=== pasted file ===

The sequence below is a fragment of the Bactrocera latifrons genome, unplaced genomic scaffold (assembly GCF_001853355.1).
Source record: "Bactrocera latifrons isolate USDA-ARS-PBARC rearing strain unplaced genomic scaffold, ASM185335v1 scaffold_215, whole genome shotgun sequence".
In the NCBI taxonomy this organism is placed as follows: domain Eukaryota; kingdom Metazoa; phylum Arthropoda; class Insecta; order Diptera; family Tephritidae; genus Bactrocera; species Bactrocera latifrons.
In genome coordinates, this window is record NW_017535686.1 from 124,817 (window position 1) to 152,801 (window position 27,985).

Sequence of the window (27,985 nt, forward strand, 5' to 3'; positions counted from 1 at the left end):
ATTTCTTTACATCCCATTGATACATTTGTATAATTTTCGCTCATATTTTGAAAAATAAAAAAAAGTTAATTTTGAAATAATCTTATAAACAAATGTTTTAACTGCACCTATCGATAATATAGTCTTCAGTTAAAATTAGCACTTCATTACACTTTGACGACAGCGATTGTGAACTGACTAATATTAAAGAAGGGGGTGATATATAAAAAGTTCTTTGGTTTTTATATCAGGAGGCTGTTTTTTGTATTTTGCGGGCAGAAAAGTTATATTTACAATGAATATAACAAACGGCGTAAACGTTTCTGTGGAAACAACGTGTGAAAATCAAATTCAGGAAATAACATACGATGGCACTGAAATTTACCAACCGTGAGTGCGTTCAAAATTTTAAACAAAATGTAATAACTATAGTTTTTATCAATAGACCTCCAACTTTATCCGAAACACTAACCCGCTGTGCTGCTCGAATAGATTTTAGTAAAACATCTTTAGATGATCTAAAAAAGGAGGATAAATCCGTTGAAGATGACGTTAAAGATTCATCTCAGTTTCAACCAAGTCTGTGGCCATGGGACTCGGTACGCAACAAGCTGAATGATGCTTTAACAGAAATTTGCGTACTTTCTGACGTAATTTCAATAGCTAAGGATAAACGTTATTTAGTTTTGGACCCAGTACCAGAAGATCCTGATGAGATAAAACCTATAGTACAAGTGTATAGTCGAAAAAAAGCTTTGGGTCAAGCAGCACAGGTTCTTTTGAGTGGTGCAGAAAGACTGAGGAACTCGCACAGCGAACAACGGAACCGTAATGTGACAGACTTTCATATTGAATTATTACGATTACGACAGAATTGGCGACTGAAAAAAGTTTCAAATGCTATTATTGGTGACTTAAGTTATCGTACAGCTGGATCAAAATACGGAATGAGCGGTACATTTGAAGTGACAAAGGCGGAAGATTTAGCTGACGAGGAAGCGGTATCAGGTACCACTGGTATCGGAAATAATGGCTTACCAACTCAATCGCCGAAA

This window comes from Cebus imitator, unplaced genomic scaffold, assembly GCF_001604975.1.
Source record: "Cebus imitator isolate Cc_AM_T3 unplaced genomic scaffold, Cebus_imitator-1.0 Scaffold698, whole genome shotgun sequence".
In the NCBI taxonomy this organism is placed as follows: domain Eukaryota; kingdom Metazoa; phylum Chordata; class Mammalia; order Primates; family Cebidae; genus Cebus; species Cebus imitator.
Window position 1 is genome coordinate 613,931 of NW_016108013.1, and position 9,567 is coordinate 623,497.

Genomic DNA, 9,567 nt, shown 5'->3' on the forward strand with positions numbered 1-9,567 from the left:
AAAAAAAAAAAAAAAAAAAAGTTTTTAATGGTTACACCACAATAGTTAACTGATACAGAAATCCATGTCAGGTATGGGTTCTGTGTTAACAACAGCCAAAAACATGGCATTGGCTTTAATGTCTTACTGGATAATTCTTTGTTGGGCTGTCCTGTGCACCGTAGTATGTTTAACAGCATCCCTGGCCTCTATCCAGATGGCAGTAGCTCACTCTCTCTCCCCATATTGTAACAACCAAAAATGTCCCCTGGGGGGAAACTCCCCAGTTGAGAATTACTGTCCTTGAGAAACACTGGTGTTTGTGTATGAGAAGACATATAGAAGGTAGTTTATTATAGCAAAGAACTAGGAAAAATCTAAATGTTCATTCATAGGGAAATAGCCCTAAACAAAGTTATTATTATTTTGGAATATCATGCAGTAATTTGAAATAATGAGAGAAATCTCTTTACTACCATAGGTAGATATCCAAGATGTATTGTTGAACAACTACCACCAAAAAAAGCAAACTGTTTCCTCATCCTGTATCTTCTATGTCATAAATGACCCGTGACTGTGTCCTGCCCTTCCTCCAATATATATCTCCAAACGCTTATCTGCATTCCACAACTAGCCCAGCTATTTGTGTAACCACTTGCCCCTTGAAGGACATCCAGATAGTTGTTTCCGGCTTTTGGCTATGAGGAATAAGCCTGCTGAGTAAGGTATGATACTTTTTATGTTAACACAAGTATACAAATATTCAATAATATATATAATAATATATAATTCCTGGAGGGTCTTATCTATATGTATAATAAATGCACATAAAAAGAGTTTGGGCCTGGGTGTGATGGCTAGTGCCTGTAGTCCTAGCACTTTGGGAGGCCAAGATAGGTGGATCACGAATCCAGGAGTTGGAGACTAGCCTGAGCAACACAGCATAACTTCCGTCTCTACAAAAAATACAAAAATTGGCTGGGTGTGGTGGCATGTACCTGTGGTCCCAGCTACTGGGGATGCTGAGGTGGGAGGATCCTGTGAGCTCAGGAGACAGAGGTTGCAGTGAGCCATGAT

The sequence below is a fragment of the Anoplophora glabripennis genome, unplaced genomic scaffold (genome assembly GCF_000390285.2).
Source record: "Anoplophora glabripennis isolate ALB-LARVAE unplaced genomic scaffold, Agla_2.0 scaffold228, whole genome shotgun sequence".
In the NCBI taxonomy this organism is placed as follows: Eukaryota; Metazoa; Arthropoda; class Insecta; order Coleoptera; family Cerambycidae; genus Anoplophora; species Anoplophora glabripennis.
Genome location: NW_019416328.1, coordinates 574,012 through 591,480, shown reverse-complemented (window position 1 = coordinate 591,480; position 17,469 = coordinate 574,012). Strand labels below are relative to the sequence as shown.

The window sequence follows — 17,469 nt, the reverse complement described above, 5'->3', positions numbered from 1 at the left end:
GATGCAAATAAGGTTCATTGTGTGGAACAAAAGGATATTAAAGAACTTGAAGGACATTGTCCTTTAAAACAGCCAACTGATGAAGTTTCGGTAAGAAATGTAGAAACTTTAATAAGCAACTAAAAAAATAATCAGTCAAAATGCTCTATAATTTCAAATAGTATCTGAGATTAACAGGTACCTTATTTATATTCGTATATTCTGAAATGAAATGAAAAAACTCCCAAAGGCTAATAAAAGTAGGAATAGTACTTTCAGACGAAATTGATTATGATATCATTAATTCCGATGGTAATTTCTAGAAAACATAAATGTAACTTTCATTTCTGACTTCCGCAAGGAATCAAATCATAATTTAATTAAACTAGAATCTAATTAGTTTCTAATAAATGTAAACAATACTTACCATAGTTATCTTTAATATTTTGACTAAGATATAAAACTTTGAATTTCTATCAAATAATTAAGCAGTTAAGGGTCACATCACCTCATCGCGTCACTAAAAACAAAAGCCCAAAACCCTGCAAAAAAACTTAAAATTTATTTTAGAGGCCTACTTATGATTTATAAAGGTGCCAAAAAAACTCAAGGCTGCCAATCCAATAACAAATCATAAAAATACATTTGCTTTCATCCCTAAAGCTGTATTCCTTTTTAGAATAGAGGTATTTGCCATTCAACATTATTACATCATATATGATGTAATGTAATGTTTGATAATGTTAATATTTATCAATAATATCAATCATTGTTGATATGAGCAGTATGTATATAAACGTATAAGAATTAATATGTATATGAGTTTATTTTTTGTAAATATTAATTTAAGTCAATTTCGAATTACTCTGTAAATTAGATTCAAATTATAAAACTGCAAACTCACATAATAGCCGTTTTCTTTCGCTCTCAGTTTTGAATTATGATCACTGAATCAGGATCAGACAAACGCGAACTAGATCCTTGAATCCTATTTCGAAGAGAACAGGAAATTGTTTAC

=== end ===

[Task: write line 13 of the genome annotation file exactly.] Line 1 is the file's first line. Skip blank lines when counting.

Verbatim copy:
The sequence below is a fragment of the Anoplophora glabripennis genome, unplaced genomic scaffold (genome assembly GCF_000390285.2).